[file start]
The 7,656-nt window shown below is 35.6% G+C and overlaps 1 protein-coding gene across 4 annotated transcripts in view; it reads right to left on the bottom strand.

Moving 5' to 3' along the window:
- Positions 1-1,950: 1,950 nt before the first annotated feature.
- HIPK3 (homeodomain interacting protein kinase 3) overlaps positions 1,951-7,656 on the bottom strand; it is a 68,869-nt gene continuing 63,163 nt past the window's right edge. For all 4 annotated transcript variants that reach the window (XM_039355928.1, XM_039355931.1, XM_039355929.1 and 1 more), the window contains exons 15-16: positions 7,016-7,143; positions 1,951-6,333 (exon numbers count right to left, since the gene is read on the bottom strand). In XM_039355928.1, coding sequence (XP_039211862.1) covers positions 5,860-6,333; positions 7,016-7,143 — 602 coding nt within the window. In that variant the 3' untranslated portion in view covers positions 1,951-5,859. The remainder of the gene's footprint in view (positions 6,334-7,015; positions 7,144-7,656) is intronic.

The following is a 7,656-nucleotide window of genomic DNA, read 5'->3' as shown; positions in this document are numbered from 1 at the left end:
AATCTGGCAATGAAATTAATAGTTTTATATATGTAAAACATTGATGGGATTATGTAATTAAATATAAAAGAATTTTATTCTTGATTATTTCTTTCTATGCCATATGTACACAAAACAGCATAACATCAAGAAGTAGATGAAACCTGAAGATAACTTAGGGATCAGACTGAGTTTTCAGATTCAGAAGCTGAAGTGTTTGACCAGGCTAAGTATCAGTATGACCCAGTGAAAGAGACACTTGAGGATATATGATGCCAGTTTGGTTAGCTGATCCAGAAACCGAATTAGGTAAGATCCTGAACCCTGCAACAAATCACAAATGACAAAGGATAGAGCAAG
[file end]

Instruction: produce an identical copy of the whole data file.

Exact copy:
The 7,656-nt window shown below is 35.6% G+C and overlaps 1 protein-coding gene across 4 annotated transcripts in view; it reads right to left on the bottom strand.

Moving 5' to 3' along the window:
- Positions 1-1,950: 1,950 nt before the first annotated feature.
- HIPK3 (homeodomain interacting protein kinase 3) overlaps positions 1,951-7,656 on the bottom strand; it is a 68,869-nt gene continuing 63,163 nt past the window's right edge. For all 4 annotated transcript variants that reach the window (XM_039355928.1, XM_039355931.1, XM_039355929.1 and 1 more), the window contains exons 15-16: positions 7,016-7,143; positions 1,951-6,333 (exon numbers count right to left, since the gene is read on the bottom strand). In XM_039355928.1, coding sequence (XP_039211862.1) covers positions 5,860-6,333; positions 7,016-7,143 — 602 coding nt within the window. In that variant the 3' untranslated portion in view covers positions 1,951-5,859. The remainder of the gene's footprint in view (positions 6,334-7,015; positions 7,144-7,656) is intronic.

The following is a 7,656-nucleotide window of genomic DNA, read 5'->3' as shown; positions in this document are numbered from 1 at the left end:
AATCTGGCAATGAAATTAATAGTTTTATATATGTAAAACATTGATGGGATTATGTAATTAAATATAAAAGAATTTTATTCTTGATTATTTCTTTCTATGCCATATGTACACAAAACAGCATAACATCAAGAAGTAGATGAAACCTGAAGATAACTTAGGGATCAGACTGAGTTTTCAGATTCAGAAGCTGAAGTGTTTGACCAGGCTAAGTATCAGTATGACCCAGTGAAAGAGACACTTGAGGATATATGATGCCAGTTTGGTTAGCTGATCCAGAAACCGAATTAGGTAAGATCCTGAACCCTGCAACAAATCACAAATGACAAAGGATAGAGCAAG